From love and hope to violence and loss in war-torn Afghanistan, Hosseini’s A Thousand Splendid Suns is a powerful read. You won’t be able to put this book down, says our mother-daughter review team.
by Shelly Lewis
After reading The Kite Runner, I anxiously awaited the arrival of Khaled Hosseini’s next work of literature. With his ability to engross an audience with flowing prose and engaging, almost tangible, plot lines, I knew that A Thousand Splendid Suns would undoubtedly be just as captivating.
It is very rare that modern literature captures history, imagery and thematic significance, but this novel certainly accomplishes all three of those aspects. The novel opens with a discussion between a mother and her daughter, Mariam, about the hardships of being a woman in Afghan society. This initial conversation instantly entices the reader, and the issue of social justice for women remains a theme throughout the plot as Hosseini vividly carries the reader through the trials of a polygamous marriage in Middle Eastern society.
The action begins in the early 1970s, when communist Russian forces try to take control of the Taliban. The families of the two female protagonists, Mariam and Laila, are significantly affected and forced to flee their homes in Kabul and relocate to Iran. Unfortunately, Laila’s family perishes in an explosion, and when she awakes from a coma, she finds herself in a home with Rasheed and Mariam. She soon becomes Rasheed’s second wife, and like Laila, is forced to abide by his commands.
As the turbulent 1980s and 1990s pass, Mariam and Laila’s marriage to Rasheed becomes increasingly disrupted and uncomfortable. During this time, Laila and Mariam become closer and rely on each other to survive. Despite the chaos still reigning in Afghanistan at the conclusion of the novel, Hosseini unites the characters and brings the story to an enjoyable end.
A Thousand Splendid Suns is a phenomenal work, and I highly encourage teenagers and adults to read it for its important values and factual information. However, since several scenes in the book display graphic images and vulgar terminology, I would not recommend the book for young teens.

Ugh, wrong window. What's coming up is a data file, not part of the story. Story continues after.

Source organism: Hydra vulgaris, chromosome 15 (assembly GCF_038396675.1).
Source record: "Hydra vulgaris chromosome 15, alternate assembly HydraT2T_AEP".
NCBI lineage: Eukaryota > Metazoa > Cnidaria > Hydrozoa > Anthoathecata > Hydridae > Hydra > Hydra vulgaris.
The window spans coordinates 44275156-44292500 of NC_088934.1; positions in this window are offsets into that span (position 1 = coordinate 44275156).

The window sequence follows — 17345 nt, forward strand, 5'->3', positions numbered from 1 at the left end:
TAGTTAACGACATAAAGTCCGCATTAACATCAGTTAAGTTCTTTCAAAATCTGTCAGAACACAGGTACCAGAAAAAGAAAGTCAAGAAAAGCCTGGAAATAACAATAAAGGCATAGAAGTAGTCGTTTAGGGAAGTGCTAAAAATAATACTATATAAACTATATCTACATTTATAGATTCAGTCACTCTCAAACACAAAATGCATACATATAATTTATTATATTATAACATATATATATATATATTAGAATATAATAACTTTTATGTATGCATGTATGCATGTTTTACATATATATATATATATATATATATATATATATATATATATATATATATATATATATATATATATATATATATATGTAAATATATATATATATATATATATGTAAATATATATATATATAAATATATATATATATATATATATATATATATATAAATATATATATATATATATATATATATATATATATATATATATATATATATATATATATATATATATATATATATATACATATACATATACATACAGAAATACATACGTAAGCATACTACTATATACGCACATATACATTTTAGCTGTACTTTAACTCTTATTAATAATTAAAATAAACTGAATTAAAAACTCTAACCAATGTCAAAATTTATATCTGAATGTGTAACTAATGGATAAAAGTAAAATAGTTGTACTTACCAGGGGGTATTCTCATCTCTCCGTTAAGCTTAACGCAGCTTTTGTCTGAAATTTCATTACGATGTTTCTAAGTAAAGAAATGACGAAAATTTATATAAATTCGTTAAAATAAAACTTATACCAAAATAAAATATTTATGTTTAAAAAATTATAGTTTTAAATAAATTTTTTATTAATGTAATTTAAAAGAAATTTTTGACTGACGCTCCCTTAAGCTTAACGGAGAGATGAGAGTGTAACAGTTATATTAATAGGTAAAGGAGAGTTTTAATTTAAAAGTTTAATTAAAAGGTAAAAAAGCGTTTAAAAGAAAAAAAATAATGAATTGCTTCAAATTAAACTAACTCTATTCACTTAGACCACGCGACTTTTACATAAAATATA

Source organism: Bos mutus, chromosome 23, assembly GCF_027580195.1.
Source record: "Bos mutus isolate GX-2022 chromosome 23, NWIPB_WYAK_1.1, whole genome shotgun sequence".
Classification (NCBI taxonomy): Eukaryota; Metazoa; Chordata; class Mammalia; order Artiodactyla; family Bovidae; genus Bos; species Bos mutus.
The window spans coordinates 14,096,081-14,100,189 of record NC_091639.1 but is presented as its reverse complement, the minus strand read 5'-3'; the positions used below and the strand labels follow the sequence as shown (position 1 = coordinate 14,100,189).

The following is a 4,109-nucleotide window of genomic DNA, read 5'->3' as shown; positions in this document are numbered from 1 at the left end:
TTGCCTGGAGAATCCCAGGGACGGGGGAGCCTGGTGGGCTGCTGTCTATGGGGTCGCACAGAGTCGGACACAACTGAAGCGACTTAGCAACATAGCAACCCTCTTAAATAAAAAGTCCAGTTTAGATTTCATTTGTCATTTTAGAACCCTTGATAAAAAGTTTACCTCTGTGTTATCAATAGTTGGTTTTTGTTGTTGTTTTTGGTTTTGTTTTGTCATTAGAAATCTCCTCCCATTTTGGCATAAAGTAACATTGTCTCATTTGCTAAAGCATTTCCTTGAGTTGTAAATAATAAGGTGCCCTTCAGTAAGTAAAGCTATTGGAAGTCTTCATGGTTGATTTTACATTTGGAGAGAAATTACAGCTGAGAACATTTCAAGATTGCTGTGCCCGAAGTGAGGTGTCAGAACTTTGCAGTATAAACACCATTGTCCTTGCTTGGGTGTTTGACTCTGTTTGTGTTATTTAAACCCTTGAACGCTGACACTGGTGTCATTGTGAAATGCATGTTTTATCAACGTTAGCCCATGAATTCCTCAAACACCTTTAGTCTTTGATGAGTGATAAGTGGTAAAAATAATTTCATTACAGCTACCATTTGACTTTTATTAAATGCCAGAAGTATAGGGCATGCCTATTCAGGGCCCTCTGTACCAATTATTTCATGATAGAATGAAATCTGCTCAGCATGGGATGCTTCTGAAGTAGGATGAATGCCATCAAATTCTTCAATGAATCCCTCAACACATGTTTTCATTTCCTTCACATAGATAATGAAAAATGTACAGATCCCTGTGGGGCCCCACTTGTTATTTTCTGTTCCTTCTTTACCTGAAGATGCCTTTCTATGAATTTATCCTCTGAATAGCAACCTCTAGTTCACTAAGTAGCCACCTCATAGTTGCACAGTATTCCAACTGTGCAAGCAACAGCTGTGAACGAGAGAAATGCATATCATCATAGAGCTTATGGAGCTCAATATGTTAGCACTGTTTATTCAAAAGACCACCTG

by Sara Lewis
Last month, I was given the opportunity to choose an independent reading book for school. After thoroughly enjoying Khaled Hosseini’s The Kite Runner several years ago, I decided to read his most recent work, A Thousand Splendid Suns. While The Kite Runner follows the relationship between a father and son and the friendship between two young boys caught in the center of chaotic Afghanistan, A Thousand Splendid Suns recounts the emotional endeavors of two endearing girls as they grow into women who are culturally influenced by the discourse of Afghan society.
Alternating between the points of view of the two principal characters, Mariam and Laila, Hosseini cleverly unites both women’s lives through their similar misfortunes. The story begins in 1970, when 15 year-old Mariam is forced to marry Rasheed, a much older shoemaker who lives in Kabul. He treats her with disrespect and forces her to abide by all of his rules, including wearing a face covering and remaining silent in the presence of other people. Laila, a much younger girl raised in Kabul by more liberal parents, also finds herself serving Rasheed as his second wife after the terror in Afghanistan results in a terrible family tragedy. Together, Laila and Mariam cook, clean, cover their bodies and faces and rely on the moral support of each other to survive in such an imbalanced polygamy. The women form an indestructible camaraderie, despite their differing upbringings and views on the governmental discourse.
Housseini’s vivid descriptions of war-torn Afghanistan provoke frustration, anger and curiosity in the reader. He also gives brilliant insight into the harsh inequality of women’s rights in the Middle East through the first-person accounts of Laila and Mariam. While The Kite Runner was truly an incredible work of fiction, A Thousand Splendid Suns delves more deeply into the emotional and controversial aspects of society. Through strength, friendship, perseverance and love, Hosseini tells the ultimate tale of survival.